Mellissah Smith

Mellissah Smith

Mellissah Smith is a marketing expert, author, writer, public speaker and technology innovator. Having worked with more than 300 companies across technology, medical device, professional services, manufacturing, logistics, finance and health industries, Mellissah has a well-established reputation as an experienced marketing professional with more than 20 years experience. As the founder and managing director of Marketing Eye, she has taken the company from startup to a multi-million dollar enterprise with offices in Australia and the US. Mellissah is also the Editor in Chief of Marketing Eye Magazine, a quarterly magazine that cover marketing, entrepreneurship, travel, health and wellbeing. #mellissah #marketingeye
It's easy to be jealous of your employer particularly when they have attained a certain level of success and have all the fancy things that come along with that; flash cars, mansions, holidays, friends, invitations and alike.

In particular, if you are at a certain age similar to your employer or you have an inflated sense of who you are and what your actually capable of. But the reality is, if you are feeling jealous, then it's time to go. Take that jealousy and go out and start your own show. You will find it more fulfilling and without as much angst until of course, you experience the same situation yourself.
Every year we speak to hundreds of entrepreneurs, all seeking to grow their businesses.

Some are able to achieve this successfully as they have a business plan and marketing strategy in place, and they have invested in all the tools to gear them up to achieve their business goals.
An intelligent person knows that they are never as good as they think. They listen, rather than just talk when engaging with others and they often engage the philosophy that there is always more they can learn to be better at the things that they need to be good at. If it's sport, they know that practice is essential, not just turning up on the day. Not too dissimilar to the workforce actually.

The question I pose to you is; "Are you as good as you think?"
Yesterday I was bursting at the seams. Life couldn't get much better. I had a few meetings and they went so well, that I literally couldn't stop smiling and that feeling deep inside was one that I haven't felt in a long time.
With a growing business there are pains, and sometimes things happen that are out of our control.

Our Sydney office experiences an exponential inflow of leads every single day. We are completely miffed as to why we receive so many Sydney-based leads from our social media and website, and as such, we need to employ more people.
Marketing Eye is a fairly interesting place to work. We are disruptive by design, and have a flat organisational structure. This means that employees are empowered to make decisions, work with clients they love and choose their own colleagues.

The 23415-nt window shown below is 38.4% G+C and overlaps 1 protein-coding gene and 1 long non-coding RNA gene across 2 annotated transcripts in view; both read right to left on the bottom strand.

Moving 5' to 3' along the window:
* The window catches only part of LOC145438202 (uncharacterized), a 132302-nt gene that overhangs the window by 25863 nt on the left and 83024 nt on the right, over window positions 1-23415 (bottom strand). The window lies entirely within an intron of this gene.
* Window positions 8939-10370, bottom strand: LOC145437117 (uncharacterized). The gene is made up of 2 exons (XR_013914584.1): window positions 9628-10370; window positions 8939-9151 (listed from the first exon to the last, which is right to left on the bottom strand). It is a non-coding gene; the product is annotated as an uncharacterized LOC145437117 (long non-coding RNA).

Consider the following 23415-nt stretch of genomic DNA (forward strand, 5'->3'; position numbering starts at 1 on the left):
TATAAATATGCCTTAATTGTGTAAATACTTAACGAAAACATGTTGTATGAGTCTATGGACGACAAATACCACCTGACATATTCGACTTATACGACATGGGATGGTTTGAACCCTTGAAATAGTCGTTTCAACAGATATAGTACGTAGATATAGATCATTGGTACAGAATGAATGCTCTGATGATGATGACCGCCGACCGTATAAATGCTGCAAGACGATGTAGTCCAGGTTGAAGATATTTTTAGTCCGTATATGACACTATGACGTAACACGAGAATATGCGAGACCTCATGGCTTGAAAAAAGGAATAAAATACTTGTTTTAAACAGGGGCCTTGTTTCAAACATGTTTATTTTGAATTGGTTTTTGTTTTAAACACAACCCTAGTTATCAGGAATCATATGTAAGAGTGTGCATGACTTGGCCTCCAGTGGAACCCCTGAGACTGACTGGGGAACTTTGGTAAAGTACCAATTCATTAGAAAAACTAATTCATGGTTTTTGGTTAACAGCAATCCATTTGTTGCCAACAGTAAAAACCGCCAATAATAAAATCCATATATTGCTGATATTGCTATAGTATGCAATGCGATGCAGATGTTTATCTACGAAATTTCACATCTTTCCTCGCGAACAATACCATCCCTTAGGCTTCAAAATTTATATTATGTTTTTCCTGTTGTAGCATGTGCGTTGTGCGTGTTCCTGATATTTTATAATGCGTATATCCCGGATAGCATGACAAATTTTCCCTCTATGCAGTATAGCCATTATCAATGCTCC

Jan 26, 2016
We've all been employees at some time in our life and many of us, no matter how good we think we are as people, have made a mistake or two in the roles we have been employed in. It's human, and expected. 

What is interesting though, is that some people never learn the lesson. As employers we all hope that they do it all when they are young, and then move on to taking a more mature approach to things, especially if they want to get ahead in their careers.

The challenges of being an employee are many, but mostly, it's about life in general. People spend so much time at work, they have to love it, and get the most out of the situation. It has to be part of a greater plan.

My first employer was a perfectionist

When I was younger, I remember one of my first employers was a perfectionist, and it was hard to always be 'perfect' at everything I did. But I learned not to make the same mistake twice and always listen, take notes and check my work before handing it in. At the time, I was terrified of him, but respected him because of his talent and the fact that he did some really smart things and ran a business with no University Degree, or backing. Just an inate business capability, creativity and a desire to do everything 'perfectly'. He also had a philosophy that everyone must stop for morning tea and afternoon tea regardless and sit together and chat about anything other than work.

I was paid $12,000 per year

It challenges you as an employee to live up to these expectations, but it has set me up for life and for that I am grateful. I also hold this employer in the highest regard. I was paid $12,000 per year, and after a few months, he put it up to $14,000 per year. I wanted to come to work earlier, and work later, but my immediate supervisor was against this, and it's funny, as I am that same person today with my staff. I don't want for them to work long hours. I want for them to live life.